Healing That Reaches Beyond the Self
In this landmark work, Marianne Williamson reminds us that there is a point in everyone's spiritual journey where the search for self-awareness can turn into self-preoccupation. All of us are better off when contemplation of holy principles is at the center of our lives. But it is in applying those principles in our lives that we forge the true marriage between heaven and earth.
In the compassionate but clear-eyed prose that has won her so many avid readers, Williamson shows us that the principles which apply to our personal healing also apply to the healing of the larger world. Calling on Americans to turn the compassion in our hearts into a powerful force for social good, Williamson shows us how to transform spiritual activism into a social activism that will in turn transform America into a nation seriously invested in the hope of every child and in the potential of every adult.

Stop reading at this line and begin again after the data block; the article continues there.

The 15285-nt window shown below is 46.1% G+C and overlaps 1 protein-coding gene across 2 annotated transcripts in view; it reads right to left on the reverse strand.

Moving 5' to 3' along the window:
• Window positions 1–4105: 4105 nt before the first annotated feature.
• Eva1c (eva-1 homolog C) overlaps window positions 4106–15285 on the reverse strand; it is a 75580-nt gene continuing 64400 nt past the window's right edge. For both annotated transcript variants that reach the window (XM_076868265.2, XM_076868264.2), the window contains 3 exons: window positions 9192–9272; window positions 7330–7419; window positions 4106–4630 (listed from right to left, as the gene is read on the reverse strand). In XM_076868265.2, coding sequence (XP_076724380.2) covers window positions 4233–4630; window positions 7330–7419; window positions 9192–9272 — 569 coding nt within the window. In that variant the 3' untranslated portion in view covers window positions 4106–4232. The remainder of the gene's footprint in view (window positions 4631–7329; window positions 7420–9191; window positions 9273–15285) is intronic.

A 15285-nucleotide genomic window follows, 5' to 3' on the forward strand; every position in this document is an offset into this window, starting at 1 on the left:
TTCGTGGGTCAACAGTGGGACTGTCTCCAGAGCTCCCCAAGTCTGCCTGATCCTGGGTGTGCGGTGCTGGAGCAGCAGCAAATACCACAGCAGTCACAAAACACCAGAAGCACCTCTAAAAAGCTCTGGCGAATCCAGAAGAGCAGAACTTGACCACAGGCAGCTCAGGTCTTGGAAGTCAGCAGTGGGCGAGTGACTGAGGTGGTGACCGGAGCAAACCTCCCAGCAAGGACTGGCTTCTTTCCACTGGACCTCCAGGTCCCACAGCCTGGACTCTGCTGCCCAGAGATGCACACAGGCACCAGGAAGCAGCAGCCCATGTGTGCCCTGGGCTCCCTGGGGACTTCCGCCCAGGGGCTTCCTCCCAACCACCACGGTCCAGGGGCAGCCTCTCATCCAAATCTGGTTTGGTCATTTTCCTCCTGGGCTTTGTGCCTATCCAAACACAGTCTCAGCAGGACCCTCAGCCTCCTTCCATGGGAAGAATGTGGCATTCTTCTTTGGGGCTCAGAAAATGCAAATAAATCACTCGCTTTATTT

Bludgeoning readers with grandiose good intentions, this exuberant exhortation by Williamson (Illuminata) to return to America's founding principles gives the sensation of being assaulted by a college roommate in the throes of a late-night epiphany. Williamson claims that in the "yang" of the Industrial Revolution and our subsequent technological and political expansion, the U.S. lost the "yin" spirit that suffused the Declaration of Independence and the Constitution. "We have the yang; we must reclaim the yin. We have the intelligence; we must retrieve our souls." Quoting Martin Luther King Jr. that the means of change "must be as pure as the end," she urges her readers to dare to be conduits of God's love. Williamson's desire to remind her vast readership of the courage and vision of the Founding Fathers and of the connection between social awareness and inner development is commendable, and she has a knack for rendering spiritual concepts in immediate terms ("Anger, like money and white sugar, is a temporary motivator of lower human energies"). Her sweeping generalizations, however, along with her tacit assumption of the banner of leadership, would probably bewilder Thomas Jefferson and company: "We are moving into new territory where we are unable to plug into our own energy sources unless we learn how to convert our thinking. We need adapters--facilitators of the new consciousness...." And though she promotes the noble idea of turning "spiritual conviction into a political force, as Gandhi did in India and King did in the United States," she numbs with bombast rather than awakening us, as Gandhi and King did, through the living examples of their courage and commitment.